Massimo Villata

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Massimo Villata (born 1954, Turin, Italy) is an Italian astrophysicist and science fiction writer.


From 1968 to 1973 he attends the Technical Institute for surveyors, he takes part in student movements and graduates with the highest marks; later, he enrolls at the University of Turin, graduating with honors in physics.

At the end of the PhD he wins a competition at the Observatory of Turin, located in Pino Torinese, where he still works as an astrophysicist.[1]

Scientific activity[edit]

His main field of research is the study of extragalactic astronomy, ranging even in theoretical physics and cosmology.

He specializes in the study of blazars (extremely energetic and variable active galactic nuclei), and since the year 2000 he is the President of the International Consortium of optical and radio telescopes (WEBT - Whole Earth Blazar Telescope) devoted to this study.[2][3]

Thanks to his innovative studies, also in the field of antimatter and its gravitational properties in connection with dark energy, he is author of over 300 publications (see list below), of which about half as first or second author, and appears on numerous online journals of scientific information such as, Universe Today, Engadget, and many others.[4][5][6][7]

Literary activity[edit]

He also carries out the activity of writer of science fiction novels (genre hard science fiction) under the pseudonym Max Wells, inspired by the famous Scottish physicist James Clerk Maxwell. His kind of fiction, also thanks to the studies and research undertaken, is the result of a merger between hard science fiction and scientific literature, a genre that he likes to call "scientific novel".[8]

List of scientific publications[edit]

Main scientific publications [9] [10] [11] [12] [13] [14] [15] [16]

Science fiction novels[edit]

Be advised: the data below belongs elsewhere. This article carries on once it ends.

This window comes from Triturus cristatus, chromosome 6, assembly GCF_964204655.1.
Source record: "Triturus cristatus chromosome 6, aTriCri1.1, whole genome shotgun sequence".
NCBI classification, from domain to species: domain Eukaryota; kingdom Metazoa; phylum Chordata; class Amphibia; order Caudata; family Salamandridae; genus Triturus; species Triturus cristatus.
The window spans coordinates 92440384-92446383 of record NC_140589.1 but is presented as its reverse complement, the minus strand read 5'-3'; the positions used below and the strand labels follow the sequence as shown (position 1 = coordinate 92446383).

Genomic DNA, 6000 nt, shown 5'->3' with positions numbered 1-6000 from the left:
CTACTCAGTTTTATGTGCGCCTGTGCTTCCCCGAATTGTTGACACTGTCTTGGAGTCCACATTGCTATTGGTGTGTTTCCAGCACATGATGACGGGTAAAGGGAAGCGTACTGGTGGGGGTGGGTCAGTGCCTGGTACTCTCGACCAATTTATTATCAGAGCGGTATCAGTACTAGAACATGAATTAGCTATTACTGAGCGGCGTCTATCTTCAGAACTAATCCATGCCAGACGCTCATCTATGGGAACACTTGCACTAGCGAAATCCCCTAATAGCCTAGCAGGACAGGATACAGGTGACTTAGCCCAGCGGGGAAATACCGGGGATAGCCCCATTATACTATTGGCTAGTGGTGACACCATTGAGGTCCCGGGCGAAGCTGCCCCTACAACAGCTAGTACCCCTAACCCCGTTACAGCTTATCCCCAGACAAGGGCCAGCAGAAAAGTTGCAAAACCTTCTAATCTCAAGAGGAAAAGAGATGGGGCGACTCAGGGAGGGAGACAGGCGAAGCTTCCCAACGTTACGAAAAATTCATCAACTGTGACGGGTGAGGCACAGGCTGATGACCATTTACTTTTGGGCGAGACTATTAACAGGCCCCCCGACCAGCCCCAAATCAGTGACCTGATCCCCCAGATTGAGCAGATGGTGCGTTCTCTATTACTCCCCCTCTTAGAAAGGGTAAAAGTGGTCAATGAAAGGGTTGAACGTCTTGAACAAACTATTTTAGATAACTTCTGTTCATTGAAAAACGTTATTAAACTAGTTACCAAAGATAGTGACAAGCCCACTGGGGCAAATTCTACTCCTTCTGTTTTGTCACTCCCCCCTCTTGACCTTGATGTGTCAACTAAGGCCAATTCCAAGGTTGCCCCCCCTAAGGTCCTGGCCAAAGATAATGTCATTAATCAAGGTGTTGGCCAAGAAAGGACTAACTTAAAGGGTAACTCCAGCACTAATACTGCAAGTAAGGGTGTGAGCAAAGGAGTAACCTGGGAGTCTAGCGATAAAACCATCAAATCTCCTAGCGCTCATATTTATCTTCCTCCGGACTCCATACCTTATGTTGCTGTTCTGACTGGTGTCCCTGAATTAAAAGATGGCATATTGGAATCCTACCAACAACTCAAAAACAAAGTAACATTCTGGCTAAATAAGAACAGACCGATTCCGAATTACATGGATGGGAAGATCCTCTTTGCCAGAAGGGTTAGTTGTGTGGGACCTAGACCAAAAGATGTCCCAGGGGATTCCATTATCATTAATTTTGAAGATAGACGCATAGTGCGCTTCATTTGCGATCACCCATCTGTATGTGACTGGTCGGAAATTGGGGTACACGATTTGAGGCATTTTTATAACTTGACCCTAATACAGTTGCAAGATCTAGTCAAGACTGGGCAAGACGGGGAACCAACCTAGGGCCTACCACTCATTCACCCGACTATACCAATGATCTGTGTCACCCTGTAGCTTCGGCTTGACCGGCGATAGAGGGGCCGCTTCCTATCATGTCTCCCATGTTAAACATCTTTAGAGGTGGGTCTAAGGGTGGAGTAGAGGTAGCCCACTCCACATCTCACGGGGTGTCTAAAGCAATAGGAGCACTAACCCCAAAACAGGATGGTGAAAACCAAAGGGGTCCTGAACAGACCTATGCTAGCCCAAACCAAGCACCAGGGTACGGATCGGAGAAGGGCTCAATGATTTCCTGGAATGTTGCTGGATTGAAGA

• Max Wells (2012), ilmiolibro, ed., La freccia oscura del tempo, ISBN 9788891010728 
  • Max Wells (2015), ilmiolibro, ed., La freccia oscura del tempo, eBook, ISBN 9788891046383 
  • Max Wells (2015), ilmiolibro, ed., L'altro messia 
  • Max Wells (2017), Springer, ed., The Dark Arrow of Time 


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  1. ^ "Theoretical Physicist Massimo Villata – Physicist and Sci-fi Writer". 2011-05-14. Retrieved 2017-02-23. 
  2. ^ "The Whole Earth Blazar Telescope". Retrieved 2017-02-23. 
  3. ^ WEBT publications on ADS
  4. ^ "Antimatter gravity could explain Universe's expansion". Retrieved 2017-02-23. 
  5. ^ Janek, Vanessa. "Antigravity Could Replace Dark Energy as Cause of Universe's Expansion". Universe Today. Retrieved 2017-02-23. 
  6. ^ "Repulsive gravity as an alternative to dark energy (Part 1: In voids)". Retrieved 2017-02-23. 
  7. ^ "Is Dark Energy Really "Repulsive Gravity"?". Retrieved 2017-02-23. 
  8. ^ "La Freccia Oscura del Tempo | MEDIA INAF". Retrieved 2017-02-23. 
  9. ^ "Optical photometric monitoring of gamma-ray loud blazars". Astronomy and Astrophysics Supplement Series. 121: 119–138. 1997. doi:10.1051/aas:1997313. 
  10. ^ "BVR photometry of comparison stars in selected blazar fields. I. Photometric sequences for 10 BL Lacertae objects". Astronomy and Astrophysics Supplement Series. 130: 305–310. 1998. doi:10.1051/aas:1998415. 
  11. ^ "Helical jets in blazars. I. The case of MKN 501" (PDF). Astronomy and Astrophysics. 347: 30–36. 1999. Bibcode:1999A&A...347...30V. 
  12. ^ "The WEBT BL Lacertae Campaign 2000". Astronomy and Astrophysics. 390: 407–421. 2002. doi:10.1051/0004-6361:20020662. 
  13. ^ "The unprecedented optical outburst of the quasar 3C 454.3. The WEBT campaign of 2004–2005". Astronomy and Astrophysics. 453: 817–822. 2006. doi:10.1051/0004-6361:20064817. 
  14. ^ "CPT symmetry and antimatter gravity in general relativity". EPL (Europhysics Letters). 94: 20001. 2011. doi:10.1209/0295-5075/94/20001. 
  15. ^ "On the nature of dark energy: the lattice Universe". Astrophysics and Space Science. 345: 1–9. 2013. doi:10.1007/s10509-013-1388-3. 
  16. ^ "The matter-antimatter interpretation of Kerr spacetime". Annalen der Physik. 527: 507–512. 2015. doi:10.1002/andp.201500154.